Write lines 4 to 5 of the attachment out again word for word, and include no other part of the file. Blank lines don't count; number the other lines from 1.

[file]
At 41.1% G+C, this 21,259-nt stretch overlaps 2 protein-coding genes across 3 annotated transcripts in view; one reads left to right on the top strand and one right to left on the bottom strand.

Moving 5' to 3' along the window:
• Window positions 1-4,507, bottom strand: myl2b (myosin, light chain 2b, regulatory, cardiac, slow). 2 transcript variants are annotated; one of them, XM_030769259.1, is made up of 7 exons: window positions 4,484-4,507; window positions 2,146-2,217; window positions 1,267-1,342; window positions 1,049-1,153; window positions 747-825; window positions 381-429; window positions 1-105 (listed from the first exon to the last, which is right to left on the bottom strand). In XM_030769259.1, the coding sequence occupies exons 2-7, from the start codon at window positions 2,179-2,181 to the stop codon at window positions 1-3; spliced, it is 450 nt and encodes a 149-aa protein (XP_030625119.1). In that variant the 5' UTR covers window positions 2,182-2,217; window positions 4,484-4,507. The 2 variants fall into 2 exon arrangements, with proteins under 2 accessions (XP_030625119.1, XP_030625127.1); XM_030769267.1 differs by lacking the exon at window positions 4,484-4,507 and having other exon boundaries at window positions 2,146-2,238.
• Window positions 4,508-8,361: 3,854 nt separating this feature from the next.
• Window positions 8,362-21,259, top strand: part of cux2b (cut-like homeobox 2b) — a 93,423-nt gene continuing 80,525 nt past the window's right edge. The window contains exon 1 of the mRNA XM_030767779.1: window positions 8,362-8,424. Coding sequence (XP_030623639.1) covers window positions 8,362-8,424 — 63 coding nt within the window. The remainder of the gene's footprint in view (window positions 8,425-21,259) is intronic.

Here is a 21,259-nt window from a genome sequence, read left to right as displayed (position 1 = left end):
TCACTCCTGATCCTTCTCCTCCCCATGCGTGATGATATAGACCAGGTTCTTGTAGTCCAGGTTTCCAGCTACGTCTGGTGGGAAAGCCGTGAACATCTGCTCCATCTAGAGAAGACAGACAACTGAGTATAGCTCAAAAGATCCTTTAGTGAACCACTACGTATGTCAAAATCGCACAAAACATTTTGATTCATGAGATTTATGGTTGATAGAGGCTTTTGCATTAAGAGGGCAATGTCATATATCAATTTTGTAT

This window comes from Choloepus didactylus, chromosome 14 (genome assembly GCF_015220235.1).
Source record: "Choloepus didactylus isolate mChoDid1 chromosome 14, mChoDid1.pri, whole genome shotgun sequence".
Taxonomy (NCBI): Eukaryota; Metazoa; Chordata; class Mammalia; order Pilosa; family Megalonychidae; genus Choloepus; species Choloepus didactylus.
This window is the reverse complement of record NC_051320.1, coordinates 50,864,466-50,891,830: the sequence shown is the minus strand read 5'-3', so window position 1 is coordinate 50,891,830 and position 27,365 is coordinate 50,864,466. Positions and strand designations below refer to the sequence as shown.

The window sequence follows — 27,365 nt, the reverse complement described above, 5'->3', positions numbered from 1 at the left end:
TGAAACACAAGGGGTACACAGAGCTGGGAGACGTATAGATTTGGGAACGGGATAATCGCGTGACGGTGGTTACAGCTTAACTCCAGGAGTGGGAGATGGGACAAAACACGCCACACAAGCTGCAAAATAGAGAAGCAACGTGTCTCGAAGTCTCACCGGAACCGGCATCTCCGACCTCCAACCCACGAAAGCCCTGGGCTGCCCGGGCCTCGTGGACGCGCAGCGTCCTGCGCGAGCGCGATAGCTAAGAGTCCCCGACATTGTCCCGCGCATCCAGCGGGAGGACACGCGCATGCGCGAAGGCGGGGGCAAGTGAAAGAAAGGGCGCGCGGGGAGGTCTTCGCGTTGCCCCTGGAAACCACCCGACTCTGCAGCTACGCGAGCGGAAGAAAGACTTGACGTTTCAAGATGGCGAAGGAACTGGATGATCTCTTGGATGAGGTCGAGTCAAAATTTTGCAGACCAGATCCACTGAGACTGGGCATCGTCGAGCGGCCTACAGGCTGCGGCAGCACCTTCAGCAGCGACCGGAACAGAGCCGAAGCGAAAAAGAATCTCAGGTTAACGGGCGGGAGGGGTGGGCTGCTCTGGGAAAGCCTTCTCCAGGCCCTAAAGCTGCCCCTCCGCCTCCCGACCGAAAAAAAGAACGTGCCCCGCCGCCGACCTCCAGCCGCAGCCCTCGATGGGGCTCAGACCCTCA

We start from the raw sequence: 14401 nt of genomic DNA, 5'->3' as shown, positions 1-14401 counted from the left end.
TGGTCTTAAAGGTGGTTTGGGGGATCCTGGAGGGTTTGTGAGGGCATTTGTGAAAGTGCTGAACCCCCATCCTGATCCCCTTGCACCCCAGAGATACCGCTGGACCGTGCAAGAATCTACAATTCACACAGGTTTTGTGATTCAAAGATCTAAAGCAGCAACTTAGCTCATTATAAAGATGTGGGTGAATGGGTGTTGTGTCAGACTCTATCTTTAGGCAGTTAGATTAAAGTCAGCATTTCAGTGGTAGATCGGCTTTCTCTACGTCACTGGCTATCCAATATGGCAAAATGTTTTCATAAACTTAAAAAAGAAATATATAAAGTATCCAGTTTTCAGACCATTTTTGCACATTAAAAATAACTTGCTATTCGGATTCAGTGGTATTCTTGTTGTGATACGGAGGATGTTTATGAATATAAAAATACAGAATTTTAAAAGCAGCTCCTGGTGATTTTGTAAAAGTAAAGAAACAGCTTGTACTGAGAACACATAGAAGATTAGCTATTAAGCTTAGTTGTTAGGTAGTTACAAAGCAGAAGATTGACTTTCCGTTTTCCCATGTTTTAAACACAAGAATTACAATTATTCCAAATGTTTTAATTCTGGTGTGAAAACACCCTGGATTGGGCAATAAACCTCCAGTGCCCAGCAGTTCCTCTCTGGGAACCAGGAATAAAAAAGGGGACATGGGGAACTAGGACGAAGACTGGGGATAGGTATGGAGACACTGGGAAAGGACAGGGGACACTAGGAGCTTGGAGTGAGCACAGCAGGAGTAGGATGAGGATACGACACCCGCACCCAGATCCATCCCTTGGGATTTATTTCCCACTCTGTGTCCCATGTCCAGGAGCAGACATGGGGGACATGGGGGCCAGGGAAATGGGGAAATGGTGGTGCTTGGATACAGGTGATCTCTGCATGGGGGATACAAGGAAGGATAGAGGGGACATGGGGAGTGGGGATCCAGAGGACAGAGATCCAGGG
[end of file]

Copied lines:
• Window positions 4,508-8,361: 3,854 nt separating this feature from the next.
• Window positions 8,362-21,259, top strand: part of cux2b (cut-like homeobox 2b) — a 93,423-nt gene continuing 80,525 nt past the window's right edge. The window contains exon 1 of the mRNA XM_030767779.1: window positions 8,362-8,424. Coding sequence (XP_030623639.1) covers window positions 8,362-8,424 — 63 coding nt within the window. The remainder of the gene's footprint in view (window positions 8,425-21,259) is intronic.